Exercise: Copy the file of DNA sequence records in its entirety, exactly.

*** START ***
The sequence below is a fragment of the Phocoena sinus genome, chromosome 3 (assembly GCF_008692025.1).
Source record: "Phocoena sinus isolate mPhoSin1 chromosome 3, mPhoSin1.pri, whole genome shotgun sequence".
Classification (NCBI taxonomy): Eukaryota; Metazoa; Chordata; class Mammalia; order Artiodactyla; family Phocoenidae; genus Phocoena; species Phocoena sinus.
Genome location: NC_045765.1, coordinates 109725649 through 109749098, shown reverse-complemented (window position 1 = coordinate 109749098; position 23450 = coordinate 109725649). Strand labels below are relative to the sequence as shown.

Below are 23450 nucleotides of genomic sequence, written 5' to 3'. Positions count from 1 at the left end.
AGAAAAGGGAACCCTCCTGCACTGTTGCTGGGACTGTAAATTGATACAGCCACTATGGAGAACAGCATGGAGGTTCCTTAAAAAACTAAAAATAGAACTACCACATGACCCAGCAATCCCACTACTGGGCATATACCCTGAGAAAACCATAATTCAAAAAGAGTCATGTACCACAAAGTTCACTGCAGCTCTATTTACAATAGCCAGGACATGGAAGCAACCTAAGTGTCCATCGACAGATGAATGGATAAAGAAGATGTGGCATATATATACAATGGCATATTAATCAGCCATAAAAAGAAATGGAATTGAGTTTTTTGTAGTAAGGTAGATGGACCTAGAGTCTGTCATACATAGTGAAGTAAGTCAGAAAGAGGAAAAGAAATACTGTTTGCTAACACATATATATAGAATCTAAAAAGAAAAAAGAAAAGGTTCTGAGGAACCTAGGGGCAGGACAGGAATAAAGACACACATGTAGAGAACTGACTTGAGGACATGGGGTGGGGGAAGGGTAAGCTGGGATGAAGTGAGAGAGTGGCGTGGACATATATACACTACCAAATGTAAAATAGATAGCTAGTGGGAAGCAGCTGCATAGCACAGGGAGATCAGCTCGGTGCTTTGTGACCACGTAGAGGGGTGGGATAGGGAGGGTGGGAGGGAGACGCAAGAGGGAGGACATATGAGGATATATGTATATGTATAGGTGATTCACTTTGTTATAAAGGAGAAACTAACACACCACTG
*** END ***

The sequence below is a fragment of the Phocoena sinus genome, chromosome 3 (assembly GCF_008692025.1).
Source record: "Phocoena sinus isolate mPhoSin1 chromosome 3, mPhoSin1.pri, whole genome shotgun sequence".
Classification (NCBI taxonomy): Eukaryota; Metazoa; Chordata; class Mammalia; order Artiodactyla; family Phocoenidae; genus Phocoena; species Phocoena sinus.
Genome location: NC_045765.1, coordinates 109725649 through 109749098, shown reverse-complemented (window position 1 = coordinate 109749098; position 23450 = coordinate 109725649). Strand labels below are relative to the sequence as shown.

Below are 23450 nucleotides of genomic sequence, written 5' to 3'. Positions count from 1 at the left end.
AGAAAAGGGAACCCTCCTGCACTGTTGCTGGGACTGTAAATTGATACAGCCACTATGGAGAACAGCATGGAGGTTCCTTAAAAAACTAAAAATAGAACTACCACATGACCCAGCAATCCCACTACTGGGCATATACCCTGAGAAAACCATAATTCAAAAAGAGTCATGTACCACAAAGTTCACTGCAGCTCTATTTACAATAGCCAGGACATGGAAGCAACCTAAGTGTCCATCGACAGATGAATGGATAAAGAAGATGTGGCATATATATACAATGGCATATTAATCAGCCATAAAAAGAAATGGAATTGAGTTTTTTGTAGTAAGGTAGATGGACCTAGAGTCTGTCATACATAGTGAAGTAAGTCAGAAAGAGGAAAAGAAATACTGTTTGCTAACACATATATATAGAATCTAAAAAGAAAAAAGAAAAGGTTCTGAGGAACCTAGGGGCAGGACAGGAATAAAGACACACATGTAGAGAACTGACTTGAGGACATGGGGTGGGGGAAGGGTAAGCTGGGATGAAGTGAGAGAGTGGCGTGGACATATATACACTACCAAATGTAAAATAGATAGCTAGTGGGAAGCAGCTGCATAGCACAGGGAGATCAGCTCGGTGCTTTGTGACCACGTAGAGGGGTGGGATAGGGAGGGTGGGAGGGAGACGCAAGAGGGAGGACATATGAGGATATATGTATATGTATAGGTGATTCACTTTGTTATAAAGGAGAAACTAACACACCACTG